By Brandon Moseley
Alabama Political Reporter
Alabama Governor Robert Bentley (R) announced on Wednesday that more than $372 million in funding for roads and bridges from the Alabama Transportation Rehabilitation and Improvement Program was awarded to towns and counties throughout Alabama. Governor Bentley said in a written statement,
“ATRIP is making a difference in every county across the state by allowing much-needed road and bridge improvement projects to move forward.”
Gov. Bentley and the legislature established ATRIP in 2012 to help county and municipal governments across the state improve their roads and bridge infrastructure. Some counties were unable to meet the 20 percent local funding matches that were required under the original law, so Gov. Bentley and the Republican controlled Alabama state legislature passed a companion program called the Rural Assistance Match Program (RAMP) to help local governments raise the matching funds to participate in ATRIP.
RAMP was passed to ensure that all 67 Alabama counties could benefit from the ATRIP program. Gov. Bentley was joined by leaders from around the state at the announcement in Calera.
State Senator Paul Bussman (R) from Cullman said on Facebook,
“Enjoyed being with the Governor Bentley, Representative McCutchen, Senator Ward and the Mayor of Calera, yesterday in Calera, to announce the final phase of the $1B ATRIP road and bridge program. Across the State, there will be 10-15 years worth of road and bridge work done in the next 2-3 years. Huge savings and huge benefit to the people of Alabama. It has been a pleasure serving on the ATRIP Committee.”
Governor Bentley said, “As we make these improvements, we’re improving public safety, and we’re also helping attract more jobs. When companies look for places to build and expand and hire more people, they look for places that have good roads and bridges. Our roads and bridges will be much safer thanks to this program, and our communities will be in a better position to recruit more jobs.”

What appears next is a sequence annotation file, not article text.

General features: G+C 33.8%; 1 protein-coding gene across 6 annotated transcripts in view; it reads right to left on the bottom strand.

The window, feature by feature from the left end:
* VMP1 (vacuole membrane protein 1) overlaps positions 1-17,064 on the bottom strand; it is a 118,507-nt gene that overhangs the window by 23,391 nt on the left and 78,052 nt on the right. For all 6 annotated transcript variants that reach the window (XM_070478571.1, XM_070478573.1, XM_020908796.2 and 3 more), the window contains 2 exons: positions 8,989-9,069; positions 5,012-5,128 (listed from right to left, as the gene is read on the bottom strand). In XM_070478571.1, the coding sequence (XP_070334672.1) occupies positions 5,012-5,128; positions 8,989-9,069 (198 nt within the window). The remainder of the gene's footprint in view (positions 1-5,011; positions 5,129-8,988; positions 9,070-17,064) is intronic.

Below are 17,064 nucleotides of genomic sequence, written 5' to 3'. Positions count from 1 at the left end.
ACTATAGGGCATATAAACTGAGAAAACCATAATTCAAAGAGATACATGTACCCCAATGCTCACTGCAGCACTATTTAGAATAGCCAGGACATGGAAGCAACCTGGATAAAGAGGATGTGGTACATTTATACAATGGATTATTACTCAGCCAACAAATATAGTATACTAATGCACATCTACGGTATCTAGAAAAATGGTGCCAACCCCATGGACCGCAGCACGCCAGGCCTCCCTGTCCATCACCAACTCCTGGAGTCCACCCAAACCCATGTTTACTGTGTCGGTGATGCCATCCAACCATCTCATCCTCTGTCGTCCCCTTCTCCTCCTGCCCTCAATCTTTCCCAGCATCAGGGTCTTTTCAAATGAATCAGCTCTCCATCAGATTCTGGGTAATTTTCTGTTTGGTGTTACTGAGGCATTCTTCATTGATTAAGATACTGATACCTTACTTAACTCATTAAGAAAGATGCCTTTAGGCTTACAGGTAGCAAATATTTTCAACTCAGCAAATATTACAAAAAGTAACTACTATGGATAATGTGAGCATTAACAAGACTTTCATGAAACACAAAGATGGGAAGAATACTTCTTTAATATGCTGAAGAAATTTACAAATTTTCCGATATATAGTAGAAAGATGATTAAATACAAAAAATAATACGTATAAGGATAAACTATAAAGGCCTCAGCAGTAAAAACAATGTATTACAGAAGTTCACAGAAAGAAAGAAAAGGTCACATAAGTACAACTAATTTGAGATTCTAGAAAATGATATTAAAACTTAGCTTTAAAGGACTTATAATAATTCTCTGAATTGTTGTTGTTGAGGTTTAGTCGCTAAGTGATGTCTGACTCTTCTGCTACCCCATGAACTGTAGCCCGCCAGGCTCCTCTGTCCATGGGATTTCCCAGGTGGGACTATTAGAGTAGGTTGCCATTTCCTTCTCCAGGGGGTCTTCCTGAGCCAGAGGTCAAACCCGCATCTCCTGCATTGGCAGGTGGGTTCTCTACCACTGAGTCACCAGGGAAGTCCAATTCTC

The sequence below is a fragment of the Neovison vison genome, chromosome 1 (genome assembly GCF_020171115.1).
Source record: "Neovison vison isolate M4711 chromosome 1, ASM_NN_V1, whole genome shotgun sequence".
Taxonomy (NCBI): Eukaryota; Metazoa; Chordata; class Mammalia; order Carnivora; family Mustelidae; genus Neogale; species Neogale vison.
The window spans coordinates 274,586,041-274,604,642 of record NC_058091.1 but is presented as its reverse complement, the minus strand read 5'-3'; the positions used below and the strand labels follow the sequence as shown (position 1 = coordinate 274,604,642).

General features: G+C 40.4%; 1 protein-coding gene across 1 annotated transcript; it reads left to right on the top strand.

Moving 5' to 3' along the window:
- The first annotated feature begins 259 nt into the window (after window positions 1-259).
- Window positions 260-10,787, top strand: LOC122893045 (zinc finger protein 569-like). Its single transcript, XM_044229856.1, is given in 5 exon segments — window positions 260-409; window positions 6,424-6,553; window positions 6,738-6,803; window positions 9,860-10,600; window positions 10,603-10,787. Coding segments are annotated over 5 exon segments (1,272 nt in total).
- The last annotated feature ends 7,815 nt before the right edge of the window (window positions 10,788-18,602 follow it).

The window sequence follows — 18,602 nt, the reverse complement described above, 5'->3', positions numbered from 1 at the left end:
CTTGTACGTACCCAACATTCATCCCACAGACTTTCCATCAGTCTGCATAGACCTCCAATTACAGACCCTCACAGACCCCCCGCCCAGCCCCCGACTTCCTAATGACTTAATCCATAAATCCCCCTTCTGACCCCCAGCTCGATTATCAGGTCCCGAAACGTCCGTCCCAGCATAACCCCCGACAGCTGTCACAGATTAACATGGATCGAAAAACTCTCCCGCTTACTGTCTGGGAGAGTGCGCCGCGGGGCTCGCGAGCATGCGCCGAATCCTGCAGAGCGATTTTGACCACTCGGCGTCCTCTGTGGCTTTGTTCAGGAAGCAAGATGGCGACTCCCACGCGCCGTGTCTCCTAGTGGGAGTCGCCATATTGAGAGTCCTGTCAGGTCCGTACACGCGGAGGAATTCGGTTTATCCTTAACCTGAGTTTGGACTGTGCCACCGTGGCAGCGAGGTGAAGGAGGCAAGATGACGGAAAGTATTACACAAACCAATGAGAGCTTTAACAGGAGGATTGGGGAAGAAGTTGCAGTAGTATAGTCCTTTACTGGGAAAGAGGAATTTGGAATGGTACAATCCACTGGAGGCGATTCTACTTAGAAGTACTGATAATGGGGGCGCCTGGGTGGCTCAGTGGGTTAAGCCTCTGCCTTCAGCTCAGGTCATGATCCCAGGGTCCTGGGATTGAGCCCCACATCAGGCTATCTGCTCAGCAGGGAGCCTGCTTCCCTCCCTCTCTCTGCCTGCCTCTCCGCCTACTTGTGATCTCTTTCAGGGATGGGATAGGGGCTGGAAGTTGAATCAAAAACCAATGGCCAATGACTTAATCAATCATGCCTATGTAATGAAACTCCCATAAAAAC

Alabama Lieutenant Governor Kay Ivey (R) said,
“Under the leadership and vision of Governor Bentley, ATRIP has provided the most comprehensive and significant improvements to highway infrastructure in our state to date. I am encouraged that every county will benefit from this program. ATRIP has energized and empowered county and city leadership to work together and create progressive, long-lasting change throughout the state. I am proud to serve on the ATRIP Advisory Committee.”
State Representative April Weaver (R) said on Facebook, “During the ATRIP press conference, Governor Bentley announced that Alabaster would benefit from nearly $10 million in money to widen Highway 119 further south toward Montevallo. Glad to be a part of this announcement. Thanks to all the local leaders for working with the state to make these improvements possible!”
State Representative Mac McCutcheon (R) from Capshaw said, “The ATRIP Committee has worked to administer the most aggressive transportation improvement plan in Alabama’s history. Under the leadership of Governor Bentley and ALDOT, the committee has taken steps to address needs in every county in Alabama. ATRIP is improving infrastructure for economic growth, providing jobs and promoting safety.”
Sen. Bussman said, “The Governor’s vision to improve and upgrade the transportation infrastructure in Alabama through ATRIP has been remarkable and the Legislature’s passage of the RAMP program simply completed a tremendous initiative. Everyone in Alabama will benefit from these exciting programs: school children on buses, farmers getting their product to market, industrial access/development, counties/cities as well as the general public daily traveling from place to place.”
Some 693 road and bridge improvement projects had already been approved in the previous phases of ATRIP.
The funding for ATRIP projects comes primarily from GARVEE bonds (Grant Anticipation Revenue Vehicle). GARVEE bonds allows Alabama to access future federal dollars to pay for road and bridge infrastructure projects. It is likely that future borrowing would be more expensive as interest rates have been near record lows. The low cost of borrowing right now allows that state to get more for their money than it likely could in the future. The GARVEE bonds allows the state to fund road improvements without raising taxes. The GARVEE bonds pay for 80% of the ATRIP project funding. Local governments have to provide the remaining 20 percent funding match. ATRIP and RAMP, together provided almost $1 billion for road and bridge improvements.
Projects are selected by the ATRIP Advisory Committee from projects submitted by cities and counties across Alabama. The committee included ALDOT Director John Cooper, Lieutenant Governor Kay Ivey, Senator Paul Bussman, Representative Mac McCutcheon, Agriculture Commissioner John McMillan, Regional Planning Commission of Greater Birmingham Executive Director Charles Ball, and retired county engineer Herb Huner.